How some Americans in Spain are flying back home to get the Covid vaccine sooner

How some Americans in Spain are flying back home to get the Covid vaccine sooner
As some countries' vaccination campaigns are going much faster than Spain's, can foreign residents fly back to their home countries to get the Covid-19 vaccine sooner? Some US nationals are doing exactly that, The Local finds out.

Cross-border vaccine coordination is still in its early stages, so while it’s not likely that you will be able to go back home to get the vaccine, there are some places where it is possible.

There is no official word from the Spanish authorities on this subject yet, but The Local Spain has discovered that many foreign residents in Spain have done exactly that, travelling back to their home countries to get their first dose.

This is particularly true of some American residents in Spain who are choosing to go back to the US to get the vaccine, instead of waiting for their slot here as it may take a quite a while for their group to become eligible for the vaccine.

The United States’ vaccine rollout has been much faster than Spain’s with around 31 percent of its population already fully vaccinated compared to around nine percent for the Iberian nation. 

The United States is projected to have more than 300 million spare doses (not including those earmarked for most of the country’s children when they become eligible), according to the Duke Global Health Innovation Center. 

The Local Spain spoke with several US citizens who have flown back home to get the vaccine. 

“I didn’t go back specifically to get the vaccine, but I did have to go back, and the vaccine was a nice plus,” Kevin Sullivan, who lives in Madrid, told The Local.

Not only is it possible for US citizens to get the vaccine back in their home countries, but it seems to be a very easy process too.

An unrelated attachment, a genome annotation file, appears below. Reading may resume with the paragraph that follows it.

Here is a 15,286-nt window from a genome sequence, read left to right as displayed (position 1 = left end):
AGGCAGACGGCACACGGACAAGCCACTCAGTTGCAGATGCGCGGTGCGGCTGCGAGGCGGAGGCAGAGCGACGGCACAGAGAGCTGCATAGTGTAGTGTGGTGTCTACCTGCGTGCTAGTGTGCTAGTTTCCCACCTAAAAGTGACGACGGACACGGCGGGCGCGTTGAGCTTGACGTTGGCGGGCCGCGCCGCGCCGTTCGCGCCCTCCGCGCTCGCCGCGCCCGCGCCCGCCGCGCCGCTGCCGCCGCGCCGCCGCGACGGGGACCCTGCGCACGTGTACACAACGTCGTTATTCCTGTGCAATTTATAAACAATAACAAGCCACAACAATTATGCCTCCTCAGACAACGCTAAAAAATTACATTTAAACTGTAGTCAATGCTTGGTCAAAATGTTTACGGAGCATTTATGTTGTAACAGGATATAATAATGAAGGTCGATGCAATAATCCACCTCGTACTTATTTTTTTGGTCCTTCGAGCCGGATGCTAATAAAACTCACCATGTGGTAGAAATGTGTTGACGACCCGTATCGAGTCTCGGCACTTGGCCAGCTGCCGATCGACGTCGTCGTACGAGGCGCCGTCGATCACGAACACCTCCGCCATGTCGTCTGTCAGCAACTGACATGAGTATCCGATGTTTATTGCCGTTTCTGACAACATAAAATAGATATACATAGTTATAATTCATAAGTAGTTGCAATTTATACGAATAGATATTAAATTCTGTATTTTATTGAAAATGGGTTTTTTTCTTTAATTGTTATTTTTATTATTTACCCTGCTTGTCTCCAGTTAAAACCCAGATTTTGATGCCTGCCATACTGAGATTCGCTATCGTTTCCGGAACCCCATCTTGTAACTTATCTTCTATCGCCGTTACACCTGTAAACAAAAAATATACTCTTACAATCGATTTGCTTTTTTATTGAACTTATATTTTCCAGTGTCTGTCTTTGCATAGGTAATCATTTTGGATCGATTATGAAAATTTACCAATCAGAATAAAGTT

“I just requested it and didn’t need a primary care physician or insurance, and did not have any out-of-pocket expenses either. I did it with a grocery store in Texas. It’s actually possible to request even if you’re non-citizen, as they want undocumented people vaccinated as well,” Sullivan explained. 

Laura Kitchin who lives in Barcelona told The Local: “I flew back to the US and got the vaccine. I do maintain my US driver’s license there, so I had zero problems getting it. The only hurdles were the paperwork and tests in order to fly back”.

Several other US residents in Spain told The Local that they had also either flown back to their country to get the vaccine or had got it when they went back to visit, but requested not to be named.

The UK’s vaccine drive is also going a lot faster than Spain’s, so will it be possible to travel back to the UK to visit family over the summer and get vaccinated there instead?

All official UK government sources state that you must be registered with a GP surgery in the UK in order to be able to get the vaccine there. Chances are that if you’re a resident in Spain, you won’t still be registered with a surgery in the UK.

If you are registered with a GP in the UK, you may have to prove you live in the UK to get the vaccine and will be questioned as to where you received your first vaccine and why.

The UK government is asking its citizens who live abroad to wait and get the jab in their country of residence. The country hopes to avoid unnecessary international travel and place additional strain on the UK’s National Health Service.

“Anyone who is returning to live in the UK from abroad will be eligible for the vaccine in line with the Joint Committee on Vaccination and Immunisation (JCVI) priority list. Britons living overseas should obtain the vaccine in their country of residence. They cannot arrange a vaccine in the UK from overseas,” a spokesperson for the UK Department of Health told The Express.

Therefore, you may only be able to get your first or second dose of the vaccine in the UK if you are moving back there permanently, not if you’re simply visiting over spring or summer.

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  1. Hi, I’m Roderick in Barcelona, I decided to return to the US for the vaccine. I opted for the J&J ‘one-and-done’ shot. I have a digital card on my mobile from the State of NY called the “Excelsior Pass” and the funky CDC card that any child could make on a computer. My question is will Spain or UK or greater EU accept this, will I qualify for whatever digital green pass they are planning? CatSalut called me yesterday to get the vaccine here and I told them I’ve been vaccinated and to please make a note of it on my medical records which they did but I just want to be able to stop paying for darn expensive PCR tests every time I travel.

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